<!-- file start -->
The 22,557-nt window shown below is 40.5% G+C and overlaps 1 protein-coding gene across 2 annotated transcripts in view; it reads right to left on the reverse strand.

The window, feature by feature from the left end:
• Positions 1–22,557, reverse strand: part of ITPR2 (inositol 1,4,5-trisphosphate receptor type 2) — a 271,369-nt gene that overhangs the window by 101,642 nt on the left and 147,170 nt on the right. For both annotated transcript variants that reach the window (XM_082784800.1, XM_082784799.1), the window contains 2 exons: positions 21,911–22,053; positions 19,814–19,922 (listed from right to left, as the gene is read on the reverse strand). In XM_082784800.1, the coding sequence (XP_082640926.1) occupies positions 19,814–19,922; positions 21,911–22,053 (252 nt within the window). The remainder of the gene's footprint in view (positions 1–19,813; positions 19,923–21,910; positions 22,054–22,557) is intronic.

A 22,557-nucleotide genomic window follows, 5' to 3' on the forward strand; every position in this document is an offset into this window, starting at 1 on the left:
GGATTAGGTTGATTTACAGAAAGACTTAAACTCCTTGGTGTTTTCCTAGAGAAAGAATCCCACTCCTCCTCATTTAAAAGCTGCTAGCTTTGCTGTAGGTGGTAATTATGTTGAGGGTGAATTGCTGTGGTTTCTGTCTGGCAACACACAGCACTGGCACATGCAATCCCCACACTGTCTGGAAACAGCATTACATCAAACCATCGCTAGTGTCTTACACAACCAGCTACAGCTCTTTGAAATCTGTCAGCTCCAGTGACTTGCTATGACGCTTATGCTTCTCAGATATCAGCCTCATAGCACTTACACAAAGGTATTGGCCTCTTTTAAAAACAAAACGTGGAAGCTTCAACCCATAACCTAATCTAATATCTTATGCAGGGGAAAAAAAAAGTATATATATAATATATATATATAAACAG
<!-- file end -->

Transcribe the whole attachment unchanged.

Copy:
The 22,557-nt window shown below is 40.5% G+C and overlaps 1 protein-coding gene across 2 annotated transcripts in view; it reads right to left on the reverse strand.

The window, feature by feature from the left end:
• Positions 1–22,557, reverse strand: part of ITPR2 (inositol 1,4,5-trisphosphate receptor type 2) — a 271,369-nt gene that overhangs the window by 101,642 nt on the left and 147,170 nt on the right. For both annotated transcript variants that reach the window (XM_082784800.1, XM_082784799.1), the window contains 2 exons: positions 21,911–22,053; positions 19,814–19,922 (listed from right to left, as the gene is read on the reverse strand). In XM_082784800.1, the coding sequence (XP_082640926.1) occupies positions 19,814–19,922; positions 21,911–22,053 (252 nt within the window). The remainder of the gene's footprint in view (positions 1–19,813; positions 19,923–21,910; positions 22,054–22,557) is intronic.

A 22,557-nucleotide genomic window follows, 5' to 3' on the forward strand; every position in this document is an offset into this window, starting at 1 on the left:
GGATTAGGTTGATTTACAGAAAGACTTAAACTCCTTGGTGTTTTCCTAGAGAAAGAATCCCACTCCTCCTCATTTAAAAGCTGCTAGCTTTGCTGTAGGTGGTAATTATGTTGAGGGTGAATTGCTGTGGTTTCTGTCTGGCAACACACAGCACTGGCACATGCAATCCCCACACTGTCTGGAAACAGCATTACATCAAACCATCGCTAGTGTCTTACACAACCAGCTACAGCTCTTTGAAATCTGTCAGCTCCAGTGACTTGCTATGACGCTTATGCTTCTCAGATATCAGCCTCATAGCACTTACACAAAGGTATTGGCCTCTTTTAAAAACAAAACGTGGAAGCTTCAACCCATAACCTAATCTAATATCTTATGCAGGGGAAAAAAAAAGTATATATATAATATATATATATAAACAG